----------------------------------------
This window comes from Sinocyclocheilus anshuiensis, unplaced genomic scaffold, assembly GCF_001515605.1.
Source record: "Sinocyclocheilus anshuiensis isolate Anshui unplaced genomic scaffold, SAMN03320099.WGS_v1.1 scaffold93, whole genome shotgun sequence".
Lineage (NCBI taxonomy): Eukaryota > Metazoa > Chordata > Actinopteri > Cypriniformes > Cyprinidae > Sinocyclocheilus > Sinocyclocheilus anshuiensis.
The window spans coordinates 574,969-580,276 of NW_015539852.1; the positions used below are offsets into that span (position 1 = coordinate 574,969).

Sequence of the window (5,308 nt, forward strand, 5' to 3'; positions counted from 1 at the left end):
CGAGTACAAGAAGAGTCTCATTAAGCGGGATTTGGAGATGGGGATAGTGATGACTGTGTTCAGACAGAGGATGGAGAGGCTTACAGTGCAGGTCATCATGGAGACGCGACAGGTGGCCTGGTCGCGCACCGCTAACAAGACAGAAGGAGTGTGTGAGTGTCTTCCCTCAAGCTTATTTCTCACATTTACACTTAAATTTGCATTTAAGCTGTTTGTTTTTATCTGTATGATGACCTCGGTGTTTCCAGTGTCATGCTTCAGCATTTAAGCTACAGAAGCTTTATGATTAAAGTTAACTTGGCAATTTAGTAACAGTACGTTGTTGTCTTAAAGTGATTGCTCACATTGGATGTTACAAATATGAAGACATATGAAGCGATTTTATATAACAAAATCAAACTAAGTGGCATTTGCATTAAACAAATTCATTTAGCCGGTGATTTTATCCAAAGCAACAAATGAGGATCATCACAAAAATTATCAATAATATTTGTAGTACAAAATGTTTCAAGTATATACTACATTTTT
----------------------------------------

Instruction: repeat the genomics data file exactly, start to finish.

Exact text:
This window comes from Sinocyclocheilus anshuiensis, unplaced genomic scaffold, assembly GCF_001515605.1.
Source record: "Sinocyclocheilus anshuiensis isolate Anshui unplaced genomic scaffold, SAMN03320099.WGS_v1.1 scaffold93, whole genome shotgun sequence".
Lineage (NCBI taxonomy): Eukaryota > Metazoa > Chordata > Actinopteri > Cypriniformes > Cyprinidae > Sinocyclocheilus > Sinocyclocheilus anshuiensis.
The window spans coordinates 574,969-580,276 of NW_015539852.1; the positions used below are offsets into that span (position 1 = coordinate 574,969).

Sequence of the window (5,308 nt, forward strand, 5' to 3'; positions counted from 1 at the left end):
CGAGTACAAGAAGAGTCTCATTAAGCGGGATTTGGAGATGGGGATAGTGATGACTGTGTTCAGACAGAGGATGGAGAGGCTTACAGTGCAGGTCATCATGGAGACGCGACAGGTGGCCTGGTCGCGCACCGCTAACAAGACAGAAGGAGTGTGTGAGTGTCTTCCCTCAAGCTTATTTCTCACATTTACACTTAAATTTGCATTTAAGCTGTTTGTTTTTATCTGTATGATGACCTCGGTGTTTCCAGTGTCATGCTTCAGCATTTAAGCTACAGAAGCTTTATGATTAAAGTTAACTTGGCAATTTAGTAACAGTACGTTGTTGTCTTAAAGTGATTGCTCACATTGGATGTTACAAATATGAAGACATATGAAGCGATTTTATATAACAAAATCAAACTAAGTGGCATTTGCATTAAACAAATTCATTTAGCCGGTGATTTTATCCAAAGCAACAAATGAGGATCATCACAAAAATTATCAATAATATTTGTAGTACAAAATGTTTCAAGTATATACTACATTTTT